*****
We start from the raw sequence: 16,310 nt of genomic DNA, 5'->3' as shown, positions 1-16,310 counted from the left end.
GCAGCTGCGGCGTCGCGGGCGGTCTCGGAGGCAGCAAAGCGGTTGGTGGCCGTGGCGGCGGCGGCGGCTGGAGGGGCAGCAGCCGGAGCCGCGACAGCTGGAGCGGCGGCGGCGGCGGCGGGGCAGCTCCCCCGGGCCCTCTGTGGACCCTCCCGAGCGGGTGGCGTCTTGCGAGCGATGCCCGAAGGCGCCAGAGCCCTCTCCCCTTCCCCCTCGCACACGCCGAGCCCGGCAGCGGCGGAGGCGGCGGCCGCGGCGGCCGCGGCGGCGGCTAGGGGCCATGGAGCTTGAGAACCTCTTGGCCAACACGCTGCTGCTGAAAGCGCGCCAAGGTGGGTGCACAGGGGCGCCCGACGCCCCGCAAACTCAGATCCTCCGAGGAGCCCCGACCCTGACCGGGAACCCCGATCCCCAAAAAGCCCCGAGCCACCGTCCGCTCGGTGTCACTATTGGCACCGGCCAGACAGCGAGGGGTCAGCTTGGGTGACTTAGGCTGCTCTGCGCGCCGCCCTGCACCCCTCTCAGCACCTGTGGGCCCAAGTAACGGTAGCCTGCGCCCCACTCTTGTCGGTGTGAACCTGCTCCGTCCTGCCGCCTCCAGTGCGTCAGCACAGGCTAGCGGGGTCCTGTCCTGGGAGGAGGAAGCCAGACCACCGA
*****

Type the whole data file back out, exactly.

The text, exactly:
We start from the raw sequence: 16,310 nt of genomic DNA, 5'->3' as shown, positions 1-16,310 counted from the left end.
GCAGCTGCGGCGTCGCGGGCGGTCTCGGAGGCAGCAAAGCGGTTGGTGGCCGTGGCGGCGGCGGCGGCTGGAGGGGCAGCAGCCGGAGCCGCGACAGCTGGAGCGGCGGCGGCGGCGGCGGGGCAGCTCCCCCGGGCCCTCTGTGGACCCTCCCGAGCGGGTGGCGTCTTGCGAGCGATGCCCGAAGGCGCCAGAGCCCTCTCCCCTTCCCCCTCGCACACGCCGAGCCCGGCAGCGGCGGAGGCGGCGGCCGCGGCGGCCGCGGCGGCGGCTAGGGGCCATGGAGCTTGAGAACCTCTTGGCCAACACGCTGCTGCTGAAAGCGCGCCAAGGTGGGTGCACAGGGGCGCCCGACGCCCCGCAAACTCAGATCCTCCGAGGAGCCCCGACCCTGACCGGGAACCCCGATCCCCAAAAAGCCCCGAGCCACCGTCCGCTCGGTGTCACTATTGGCACCGGCCAGACAGCGAGGGGTCAGCTTGGGTGACTTAGGCTGCTCTGCGCGCCGCCCTGCACCCCTCTCAGCACCTGTGGGCCCAAGTAACGGTAGCCTGCGCCCCACTCTTGTCGGTGTGAACCTGCTCCGTCCTGCCGCCTCCAGTGCGTCAGCACAGGCTAGCGGGGTCCTGTCCTGGGAGGAGGAAGCCAGACCACCGA